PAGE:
Walter Mondale, a Democrat and former Vice President under Jimmy Carter, was the party’s nominee in 1984 but suffered a landslide defeat to incumbent Ronald Reagan. Mondale is recognized for his work on civil rights and environmental issues.
15 Thomas Dewey (R)
Thomas E. Dewey, a Republican and former Governor of New York, ran for president in 1944 and 1948, losing to Franklin D. Roosevelt and Harry S. Truman respectively. He is infamous for the erroneous "Dewey Defeats Truman" headline in 1948.
Dewey, like Rockefeller, helped lead a coalition of moderate Republicans. He supported capitalism and small government but separated himself from the conservative coalition of Republicans by supporting parts of the New Deal, Social Security, and unemployment insurance. He ran for president twice but lost both times to FDR and Truman. His upset loss to Truman is seen in the famous photo of Truman, grinning triumphantly, holding up a newspaper containing the caption that Dewey won.
16 William Jennings Bryan (P)
William Jennings Bryan, a three-time presidential candidate, ran as a Democrat and later as a Populist but never won the presidency. He is best known for his eloquent oratory, advocacy for the silver standard, and his role in the Scopes Trial.
He ran on the populist ticket of bimetallism and more support for poor farmers. While economists debate whether he was right in supporting bimetallism, many poor farmers of the time worshipped him, similar to the way that FDR was worshipped during the Great Depression.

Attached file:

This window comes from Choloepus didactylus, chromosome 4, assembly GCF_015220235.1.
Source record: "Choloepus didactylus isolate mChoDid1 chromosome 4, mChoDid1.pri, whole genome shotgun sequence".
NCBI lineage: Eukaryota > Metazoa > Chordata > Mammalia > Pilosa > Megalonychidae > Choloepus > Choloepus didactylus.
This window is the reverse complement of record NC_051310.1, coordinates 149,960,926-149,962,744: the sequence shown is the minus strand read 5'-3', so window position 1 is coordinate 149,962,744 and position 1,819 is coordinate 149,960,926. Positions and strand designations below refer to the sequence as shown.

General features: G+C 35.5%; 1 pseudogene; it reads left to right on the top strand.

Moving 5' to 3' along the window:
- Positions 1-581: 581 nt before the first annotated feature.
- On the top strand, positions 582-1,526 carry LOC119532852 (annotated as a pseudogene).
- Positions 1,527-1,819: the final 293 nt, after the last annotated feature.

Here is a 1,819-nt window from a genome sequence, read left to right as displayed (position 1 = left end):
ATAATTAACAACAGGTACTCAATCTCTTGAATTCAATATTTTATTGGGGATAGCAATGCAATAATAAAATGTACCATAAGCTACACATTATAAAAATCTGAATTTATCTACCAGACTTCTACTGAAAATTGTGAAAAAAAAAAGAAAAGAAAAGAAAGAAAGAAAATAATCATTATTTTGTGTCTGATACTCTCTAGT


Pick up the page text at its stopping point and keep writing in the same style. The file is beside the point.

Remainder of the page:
17 Marco Rubio (R)
Marco Rubio, a Republican Senator from Florida, sought the Republican nomination for president in 2016 but was unsuccessful. He is known for his focus on immigration reform and foreign policy issues.
18 Vermin Supreme (L)
Vermin Supreme, a perennial candidate often associated with the Libertarian Party, is known for his satirical campaigns for president, which include promises like free ponies for all Americans. Despite his humorous approach, he uses his platform to promote discussion on civil liberties and governmental overreach.
The boot on his head says it all.
19 John Kerry (D)
John Kerry, a Democrat and former Senator from Massachusetts, was the party's nominee in 2004 but lost to incumbent George W. Bush. Kerry later served as Secretary of State under Barack Obama and worked on international climate agreements.
20 John Kasich (R)
John Kasich, a Republican and former Governor of Ohio, ran for the Republican nomination for president in 2016 but did not secure it. He is recognized for his bipartisan approach and focus on balanced budgets.
21 Gary Johnson (L)
Gary Johnson, a Libertarian and former Republican Governor of New Mexico, ran for president as the Libertarian nominee in 2012 and 2016 but was not successful. He is known for his advocacy for limited government and fiscal conservatism.
22 Kamala Harris (D)
Kamala Harris, a Democrat and former Senator from California, sought the Democratic nomination for president in 2020 but withdrew before the primaries. She later became the Vice President of the United States under Joe Biden.
23 Jeb Bush (R)
Jeb Bush, a Republican and former Governor of Florida, sought the Republican nomination for president in 2016 but did not secure it. He is known for his focus on education reform and is a member of the influential Bush political family.
24 Deez Nuts (Brady Olson) (I)
Brady Olson, running under the pseudonym "Deez Nuts" as an independent candidate in the 2016 election, gained viral attention but was not a serious contender. Olson used his platform to highlight the absurdity in modern American politics.
Honestly, he was probably one of the best candidates of 2016. It's kind of sad, really.
25 Elizabeth Warren (D)
Elizabeth Warren, a Democrat and Senator from Massachusetts, sought the Democratic nomination for president in 2020 but did not secure it. She is known for her focus on economic inequality and financial regulation.